5. Load up the eggs inside the bread and wrap with parchment paper or newspaper.
Source:

Recipe Copyright Sasha Martin, Global Table Adventure. For personal or educational use only.

15 Comments

  1. Kate Machin says

    Sounds so yum – and good for you too!

    Love the pictures of your family. Miss Ava is looking very grown up :)

    • Sasha Martin says

      It’s hard to believe she was only 6-7 months old when we started this adventure!!

  2. elisa waller says

    I LOVE this!!1 Definetly gonna make it…,,I quess you couldn’t get the Malahiya anywhwere here? I love the spinach…fun and rugged! <3

    • Sasha Martin says

      I couldn’t, although someone in a bigger city might be able to… the spinach was a fun substitute.

  3. Cliff Davis says

    I wonder if okra leaves or even something such as muskmallow, all in the same plant family, would taste similar to Malahiya.

  4. Pingback: Global Table Adventure | About the food of Niger

  5. Pingback: Global Table Adventure | Menu: Niger

  6. Samantha says

    Thanks for another ingenious recipe! I can imagine the crunchy baguette and the soft, delicate scrambled eggs would complement each other perfectly~~ and it’s so simple to make! I’ll definitely give this recipe a go for lunch one day :)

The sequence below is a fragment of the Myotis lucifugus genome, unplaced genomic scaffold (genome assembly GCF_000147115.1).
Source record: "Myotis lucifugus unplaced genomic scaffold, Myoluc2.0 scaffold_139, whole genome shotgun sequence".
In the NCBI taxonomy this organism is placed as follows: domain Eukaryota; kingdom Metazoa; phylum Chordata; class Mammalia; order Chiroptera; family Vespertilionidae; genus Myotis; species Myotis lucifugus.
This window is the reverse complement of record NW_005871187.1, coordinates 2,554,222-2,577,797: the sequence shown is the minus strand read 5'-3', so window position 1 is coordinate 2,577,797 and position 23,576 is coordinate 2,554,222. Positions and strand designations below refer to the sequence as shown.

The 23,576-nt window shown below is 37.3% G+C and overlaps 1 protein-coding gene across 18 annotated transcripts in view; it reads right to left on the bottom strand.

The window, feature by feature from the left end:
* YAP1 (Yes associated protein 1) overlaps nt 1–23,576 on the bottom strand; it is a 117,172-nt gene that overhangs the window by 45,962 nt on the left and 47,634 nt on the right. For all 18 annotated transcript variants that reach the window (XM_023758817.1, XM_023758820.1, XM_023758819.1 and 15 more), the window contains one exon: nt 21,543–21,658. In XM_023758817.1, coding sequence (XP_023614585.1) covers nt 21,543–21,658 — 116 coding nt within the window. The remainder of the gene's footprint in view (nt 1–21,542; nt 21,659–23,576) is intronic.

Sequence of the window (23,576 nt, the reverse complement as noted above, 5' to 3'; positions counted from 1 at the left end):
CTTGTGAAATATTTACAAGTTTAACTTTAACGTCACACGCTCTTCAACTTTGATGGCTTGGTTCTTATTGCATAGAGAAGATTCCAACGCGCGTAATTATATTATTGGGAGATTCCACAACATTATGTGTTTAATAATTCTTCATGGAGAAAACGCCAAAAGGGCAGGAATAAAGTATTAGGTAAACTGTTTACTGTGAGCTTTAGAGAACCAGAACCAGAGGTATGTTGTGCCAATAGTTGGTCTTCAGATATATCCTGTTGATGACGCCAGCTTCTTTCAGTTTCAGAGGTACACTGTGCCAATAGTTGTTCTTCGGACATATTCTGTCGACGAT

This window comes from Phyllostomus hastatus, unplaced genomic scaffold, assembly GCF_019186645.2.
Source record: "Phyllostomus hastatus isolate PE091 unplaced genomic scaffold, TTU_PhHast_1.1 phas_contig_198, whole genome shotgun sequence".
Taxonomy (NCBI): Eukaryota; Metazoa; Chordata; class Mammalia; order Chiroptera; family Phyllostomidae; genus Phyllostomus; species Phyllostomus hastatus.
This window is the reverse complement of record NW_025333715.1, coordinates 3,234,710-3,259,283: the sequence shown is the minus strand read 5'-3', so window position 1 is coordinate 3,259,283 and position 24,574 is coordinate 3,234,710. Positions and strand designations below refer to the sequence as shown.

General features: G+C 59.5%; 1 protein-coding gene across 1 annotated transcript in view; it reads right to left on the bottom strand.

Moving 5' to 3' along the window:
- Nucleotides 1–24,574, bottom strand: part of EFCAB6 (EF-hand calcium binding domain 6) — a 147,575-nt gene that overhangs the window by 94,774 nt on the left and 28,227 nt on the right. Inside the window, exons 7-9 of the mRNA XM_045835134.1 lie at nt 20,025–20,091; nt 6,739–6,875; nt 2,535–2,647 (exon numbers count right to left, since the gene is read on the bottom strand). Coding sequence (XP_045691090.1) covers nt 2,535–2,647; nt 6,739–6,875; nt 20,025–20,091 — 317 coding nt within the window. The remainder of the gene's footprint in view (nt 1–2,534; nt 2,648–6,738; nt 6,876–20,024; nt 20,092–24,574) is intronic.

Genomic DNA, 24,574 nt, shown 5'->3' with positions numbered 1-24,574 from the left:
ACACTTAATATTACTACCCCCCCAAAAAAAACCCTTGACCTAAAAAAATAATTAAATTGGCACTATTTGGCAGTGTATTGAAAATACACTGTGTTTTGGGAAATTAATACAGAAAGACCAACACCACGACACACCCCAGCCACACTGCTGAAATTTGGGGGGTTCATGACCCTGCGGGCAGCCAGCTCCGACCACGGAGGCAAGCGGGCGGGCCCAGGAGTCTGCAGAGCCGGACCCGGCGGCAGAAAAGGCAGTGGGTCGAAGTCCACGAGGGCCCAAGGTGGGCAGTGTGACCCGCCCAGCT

7. CRF says

    Makes me think of Vietnamese bánh mì with scrambled eggs and veggies – crunch meets unctuous. Yummy any time of day.

  8. That’s true! They really do make wonderful omelet sandwiches here! Found your post through a trackback, really enjoyed the read! Feel free to add me on FB, would love to know what your story with Niger was!
    Hugs from West Africa,
    Esther

    • Sasha Martin says

      Love hearing from someone who is actually in Niger… thanks for the smile :)

  9. Pingback: Global Table Adventure | Recipe: Sweet Potato Frittata

  10. Sharon Whitin says

    Love your photos and your whit. I’m really enjoying reading your blog. I’m traveling around the world vegetarian style and using alot of your recipes. Thanks for doing all you do!

Leave a Reply